New Hartford, N.Y. - In what was to be a concerted effort across the country on Saturday to protest recent changes within the U.S. Postal Service, more than 50 people from around the Mohawk Valley showed up outside the New Hartford Post Office to hopefully have their voices heard.
It was just one of hundreds of such planned events across the country on Saturday in response to the recent developments within the U.S. Postal Service, including the removal of more than 600 mail sorting machines across the country, just months before this year's election which is expected to see many millions of mail-in ballots.
The gathering in New Hartford was organized by the local activist organization called Indivisible Mohawk Valley.
Indivisible Mohawk Valley Steering Committee Member Deborah Wilson-Allam was right in the middle of the group.
Wilson-Allam says her reason for helping organize this local event is simple, "The new Postmaster General which was appointed in June, Louis DeJoy, has been removing sorting machines from post offices around the country and what that means is that these post offices are not able to process the amount of mail that they usually would be able to do and we are very concerned that when it comes to all of the mail-in ballots or absentee ballots that are going to be needed in November, they won’t be able to handle the volume."
Wilson-Allam and others are calling on members of Congress to get the U.S. Postal Service to reverse these recent changes immediately to make sure the processing of the expected millions of mail-in ballots can be done, and done on time.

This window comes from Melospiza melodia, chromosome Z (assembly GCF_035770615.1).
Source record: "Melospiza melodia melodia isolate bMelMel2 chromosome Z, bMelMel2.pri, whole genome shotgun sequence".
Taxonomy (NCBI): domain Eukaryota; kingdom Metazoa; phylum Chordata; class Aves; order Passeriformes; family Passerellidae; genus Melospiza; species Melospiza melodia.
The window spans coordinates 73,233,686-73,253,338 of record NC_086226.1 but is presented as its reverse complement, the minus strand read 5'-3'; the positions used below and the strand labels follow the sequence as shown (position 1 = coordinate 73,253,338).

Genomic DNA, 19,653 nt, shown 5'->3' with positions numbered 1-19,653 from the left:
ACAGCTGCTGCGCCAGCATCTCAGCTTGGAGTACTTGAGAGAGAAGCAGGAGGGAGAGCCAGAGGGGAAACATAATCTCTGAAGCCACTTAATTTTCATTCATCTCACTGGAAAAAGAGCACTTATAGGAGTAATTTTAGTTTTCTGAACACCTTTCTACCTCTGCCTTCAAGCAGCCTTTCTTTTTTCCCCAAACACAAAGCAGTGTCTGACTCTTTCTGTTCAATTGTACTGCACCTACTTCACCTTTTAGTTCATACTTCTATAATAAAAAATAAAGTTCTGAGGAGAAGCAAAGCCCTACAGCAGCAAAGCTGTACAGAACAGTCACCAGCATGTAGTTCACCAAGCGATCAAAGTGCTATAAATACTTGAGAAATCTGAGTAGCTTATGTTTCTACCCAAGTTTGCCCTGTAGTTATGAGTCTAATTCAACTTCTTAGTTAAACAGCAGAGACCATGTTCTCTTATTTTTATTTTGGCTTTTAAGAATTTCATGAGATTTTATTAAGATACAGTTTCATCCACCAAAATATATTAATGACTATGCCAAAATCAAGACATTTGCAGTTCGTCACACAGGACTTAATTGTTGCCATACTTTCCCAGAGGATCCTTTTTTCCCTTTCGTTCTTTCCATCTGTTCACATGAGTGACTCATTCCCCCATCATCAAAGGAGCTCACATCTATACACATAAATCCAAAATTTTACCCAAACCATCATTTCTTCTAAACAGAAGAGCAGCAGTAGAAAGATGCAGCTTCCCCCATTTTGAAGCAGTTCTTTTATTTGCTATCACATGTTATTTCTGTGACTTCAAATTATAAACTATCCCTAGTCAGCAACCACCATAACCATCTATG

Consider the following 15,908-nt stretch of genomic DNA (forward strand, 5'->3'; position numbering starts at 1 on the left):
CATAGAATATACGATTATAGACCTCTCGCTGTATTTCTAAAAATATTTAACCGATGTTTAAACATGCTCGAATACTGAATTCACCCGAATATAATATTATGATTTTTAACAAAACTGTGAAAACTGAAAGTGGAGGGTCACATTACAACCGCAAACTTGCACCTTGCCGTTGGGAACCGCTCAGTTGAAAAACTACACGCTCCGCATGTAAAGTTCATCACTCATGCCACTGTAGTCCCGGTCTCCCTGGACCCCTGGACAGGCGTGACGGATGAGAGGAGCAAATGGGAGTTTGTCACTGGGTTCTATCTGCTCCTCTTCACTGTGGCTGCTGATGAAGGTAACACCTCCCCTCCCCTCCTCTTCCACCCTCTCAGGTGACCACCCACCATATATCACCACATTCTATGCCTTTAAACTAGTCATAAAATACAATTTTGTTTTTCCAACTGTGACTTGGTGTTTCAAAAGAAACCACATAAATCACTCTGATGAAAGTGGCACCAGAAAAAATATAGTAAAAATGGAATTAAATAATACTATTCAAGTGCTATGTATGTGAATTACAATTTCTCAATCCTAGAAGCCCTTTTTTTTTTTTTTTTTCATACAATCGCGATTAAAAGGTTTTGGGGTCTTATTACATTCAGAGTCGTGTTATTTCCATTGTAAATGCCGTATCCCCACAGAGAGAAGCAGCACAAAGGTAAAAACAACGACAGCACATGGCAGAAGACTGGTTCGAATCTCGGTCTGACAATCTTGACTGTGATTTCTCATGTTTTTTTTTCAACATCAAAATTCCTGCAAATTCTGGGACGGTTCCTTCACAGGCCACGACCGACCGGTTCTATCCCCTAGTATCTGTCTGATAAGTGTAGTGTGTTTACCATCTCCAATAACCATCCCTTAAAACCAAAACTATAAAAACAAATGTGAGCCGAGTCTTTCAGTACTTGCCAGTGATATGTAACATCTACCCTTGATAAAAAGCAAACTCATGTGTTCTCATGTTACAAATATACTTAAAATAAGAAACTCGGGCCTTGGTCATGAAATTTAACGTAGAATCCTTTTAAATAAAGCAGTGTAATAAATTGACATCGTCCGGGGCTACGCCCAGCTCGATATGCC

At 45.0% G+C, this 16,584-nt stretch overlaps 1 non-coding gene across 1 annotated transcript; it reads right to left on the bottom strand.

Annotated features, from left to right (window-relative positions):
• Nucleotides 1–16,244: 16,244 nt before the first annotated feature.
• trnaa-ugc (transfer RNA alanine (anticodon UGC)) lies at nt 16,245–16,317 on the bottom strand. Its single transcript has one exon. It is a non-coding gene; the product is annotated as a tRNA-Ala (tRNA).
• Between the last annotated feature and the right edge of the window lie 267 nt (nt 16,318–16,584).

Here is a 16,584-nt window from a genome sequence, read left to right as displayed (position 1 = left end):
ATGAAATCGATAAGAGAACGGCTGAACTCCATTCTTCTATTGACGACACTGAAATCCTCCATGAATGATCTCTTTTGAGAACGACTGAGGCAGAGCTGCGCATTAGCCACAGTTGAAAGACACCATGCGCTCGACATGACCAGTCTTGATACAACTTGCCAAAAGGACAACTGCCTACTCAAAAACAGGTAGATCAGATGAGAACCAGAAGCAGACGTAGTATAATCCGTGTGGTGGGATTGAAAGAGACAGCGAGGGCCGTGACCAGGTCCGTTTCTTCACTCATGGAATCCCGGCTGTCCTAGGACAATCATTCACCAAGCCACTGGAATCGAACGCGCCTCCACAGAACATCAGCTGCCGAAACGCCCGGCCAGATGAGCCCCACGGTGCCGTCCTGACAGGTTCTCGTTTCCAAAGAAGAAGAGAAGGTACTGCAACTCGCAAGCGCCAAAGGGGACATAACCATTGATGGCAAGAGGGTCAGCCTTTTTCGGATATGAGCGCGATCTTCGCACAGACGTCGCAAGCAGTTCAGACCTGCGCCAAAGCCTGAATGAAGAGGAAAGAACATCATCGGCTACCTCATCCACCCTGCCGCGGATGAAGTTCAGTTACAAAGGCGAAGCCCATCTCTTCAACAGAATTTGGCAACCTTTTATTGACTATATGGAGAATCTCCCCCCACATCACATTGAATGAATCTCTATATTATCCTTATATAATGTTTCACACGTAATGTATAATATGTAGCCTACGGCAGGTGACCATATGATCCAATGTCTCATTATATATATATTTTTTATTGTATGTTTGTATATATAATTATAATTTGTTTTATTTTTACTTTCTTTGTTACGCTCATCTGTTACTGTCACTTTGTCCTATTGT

Kim Fonda of Utica was among those who demonstrated in front of the New Hartford Post Office on Saturday.
When asked if she believed all of the protests would actually make a difference in Washington, Fonda replied, "I hope so, I hope so. You know I look at what’s going on and I can’t help but wonder why is this being prioritized now with the pandemic and the voting and so it just doesn’t seem right to me and it seems like it could negatively impact our election process and that's something that every patriot in this country holds dear and so I’m just out to do my part."
Earlier this month, the U.S. Postal Service warned states coast to coast that it cannot guarantee all ballots cast by mail for the November election will arrive in time to be counted, even if mailed by state deadlines, raising the possibility that millions of voters could ultimately have their vote not counted.
U.S. Post Master general Louis DeJoy testified on Friday before the Senate Homeland Security and Governmental Affairs Committee, which is controlled by Republicans.
DeJoy says the measures that he instituted were cost cutting measures.
When asked during Friday's hearing if he plans to reinstate the mail sorting machines, DeJoy said no. He said his efforts were to make the Postal Service run more efficiently and he says the Postal Service could handle an expected surge in mailed ballots
DeJoy is scheduled to testify on Monday in front of the House Oversight and Reform Committee, which is controlled by Democrats.